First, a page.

Book Title: Falling Awake IV: Retribution
Author: Kristoffer Gair
Cover Artist: Kris Norris
Release Day: June 19, 2021
Genre/s: M/M Suspense, Thriller
Trope/s: The hunt begins now.
Themes: Loyalty, friendship, sacrifice, love
Heat Rating: 1 flame
Length: 74 000 words
There are three prior books, Falling Awake, Falling Awake II: Revenant, and Falling Awake III: Requiem which need to be read first.
“Some people are so low, they gotta look up to see Hell.”
“Some people are so low, they gotta look up to see Hell.”
The death of Thomas Reis continues to ripple through the lives of those connected to his case fourteen years later. Andrew O’Donnell and Lawrence Boggs have already fallen, but three more pick up where the others left off, and each for his own reason.
One believes in justice, the second loyalty, and the third desperately seeks a reason to live. All three, however, share the same final end game; Retribution.
The hunt begins.
“I’m glad I caught you before you left then. I’m truly sorry.” He bowed his head. “I held your husband in the highest regards.”
“He respected you, too. Can I get you something to drink? I’m afraid I don’t have much. I’ll be leaving in the next day or two, but I think I have some orange juice, and I just made a fresh pot of coffee.”
“No, thank you.”
Norrma led him into the kitchen and sat down at the table, one of the few pieces of furniture left behind until the day she left. Various paperwork lay in little piles on the table, some it from the landlord, and others from the movers, bank, and relatives who’d sent cards.
“Lawrence’s funeral was this past weekend, then I insisted the kids head back to school. I know they wanted to stay with me and help out here, and maybe it was cruel to send them away, but I think staying busy and being around their friends will help them more than being here right now.” She sniffed. “Lawrence would have insisted they get on with their lives as soon as they could. ‘Death,’ he told us many times, ‘is a natural part of things. Living is for the now. Mourning can always be done later.’ He always made sure we knew exactly how he felt. None of us had to guess whether or not he loved us.”
Joe nodded. “His directness is something I appreciated immensely.”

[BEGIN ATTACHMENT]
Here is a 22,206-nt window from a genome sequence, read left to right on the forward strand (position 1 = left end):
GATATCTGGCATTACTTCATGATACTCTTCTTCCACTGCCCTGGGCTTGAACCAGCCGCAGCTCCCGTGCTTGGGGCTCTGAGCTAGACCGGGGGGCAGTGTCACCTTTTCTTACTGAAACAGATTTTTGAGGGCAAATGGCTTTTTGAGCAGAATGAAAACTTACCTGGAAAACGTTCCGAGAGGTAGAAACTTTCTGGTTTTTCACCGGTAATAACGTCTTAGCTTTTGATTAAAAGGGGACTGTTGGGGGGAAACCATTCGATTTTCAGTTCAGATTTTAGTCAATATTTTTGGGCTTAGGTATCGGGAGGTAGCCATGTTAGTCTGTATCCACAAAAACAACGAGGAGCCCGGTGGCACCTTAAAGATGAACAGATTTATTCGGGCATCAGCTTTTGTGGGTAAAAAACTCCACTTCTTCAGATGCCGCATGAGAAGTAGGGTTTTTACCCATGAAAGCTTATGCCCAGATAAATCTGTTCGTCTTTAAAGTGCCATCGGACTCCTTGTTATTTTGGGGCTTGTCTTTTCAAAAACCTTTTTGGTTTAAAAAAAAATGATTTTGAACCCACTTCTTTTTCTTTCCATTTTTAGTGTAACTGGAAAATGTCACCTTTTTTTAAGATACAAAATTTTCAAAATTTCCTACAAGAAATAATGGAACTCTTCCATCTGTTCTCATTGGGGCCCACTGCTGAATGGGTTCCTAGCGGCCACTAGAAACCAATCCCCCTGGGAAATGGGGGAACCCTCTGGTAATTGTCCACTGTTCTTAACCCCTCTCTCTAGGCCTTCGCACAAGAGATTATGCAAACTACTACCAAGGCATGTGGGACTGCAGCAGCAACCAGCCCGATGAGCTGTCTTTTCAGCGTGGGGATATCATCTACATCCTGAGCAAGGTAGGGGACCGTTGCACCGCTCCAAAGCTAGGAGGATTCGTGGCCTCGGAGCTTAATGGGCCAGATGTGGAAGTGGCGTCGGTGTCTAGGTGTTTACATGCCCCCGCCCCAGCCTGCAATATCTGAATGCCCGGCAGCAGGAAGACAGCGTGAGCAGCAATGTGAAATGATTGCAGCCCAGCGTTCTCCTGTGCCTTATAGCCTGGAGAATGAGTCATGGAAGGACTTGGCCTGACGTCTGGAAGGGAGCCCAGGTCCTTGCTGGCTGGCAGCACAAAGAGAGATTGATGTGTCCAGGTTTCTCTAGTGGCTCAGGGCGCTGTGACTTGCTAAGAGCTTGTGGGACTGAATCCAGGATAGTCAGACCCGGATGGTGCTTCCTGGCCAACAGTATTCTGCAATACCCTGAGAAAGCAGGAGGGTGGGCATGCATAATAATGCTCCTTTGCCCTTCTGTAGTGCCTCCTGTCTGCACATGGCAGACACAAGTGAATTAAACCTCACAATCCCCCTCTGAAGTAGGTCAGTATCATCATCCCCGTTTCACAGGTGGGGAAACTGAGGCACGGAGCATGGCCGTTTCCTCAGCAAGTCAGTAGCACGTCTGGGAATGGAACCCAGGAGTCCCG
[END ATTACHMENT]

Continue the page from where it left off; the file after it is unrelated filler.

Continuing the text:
She took a sip of coffee. “The police came, had a look at his case files, and couldn’t really make heads or tails out of them.” Norma chuckled. “Lawrence always had a unique way of organizing things in life that sometimes only he understood. I packed up what they didn’t take. Honestly, I think they confiscated a few things here and there just so it looked good in their report. I don’t believe they’ll ever find anything, though. Nobody really understood what Lawrence worked on, not in the big picture way.”
Joe grinned. “I know the type. Law enforcement through and through. Takes one to know one, I guess.”
“That’s what I was thinking.” She peered down at her cup. “Do you know what might have happened to him?”
“Maybe.” Joe leaned in. “I sent somebody down here from Iowa, a young man named Andrew, who was looking for a case file I’d loaned Lawrence. Honestly, I figured things would go one way, and Lawrence would swat the boy on the ass and send him back home. Turns out the kid had a way about him, and I think they started working together. This tells me Lawrence was already working on a case and they somehow connected, or he found a use for Andrew.
“The problem is, I don’t have a lot to go on. Something isn’t feeling quite right. The parts aren’t adding up, only I’m not getting a big enough glimpse of the picture.” Joe leaned back in his chair. “I need a bit more.”
“Would these help?” She reached under the stack of folders and paperwork, pulled out two large envelopes, and handed them over.
Anybody who knew Lawrence would recognize his handwriting in a heartbeat. Same perfectly shaped letters. Same size. Unmistakable. And the words written on the front? JOE MURPHY.
Joe’s head cocked to the side. Curiosity? Disbelief? Both? And then she saw something else, a tensing in the man’s posture and narrowing of the eyes.
The predator senses prey?
Joe hefted the two envelopes in his hand. “Lawrence left these for me?”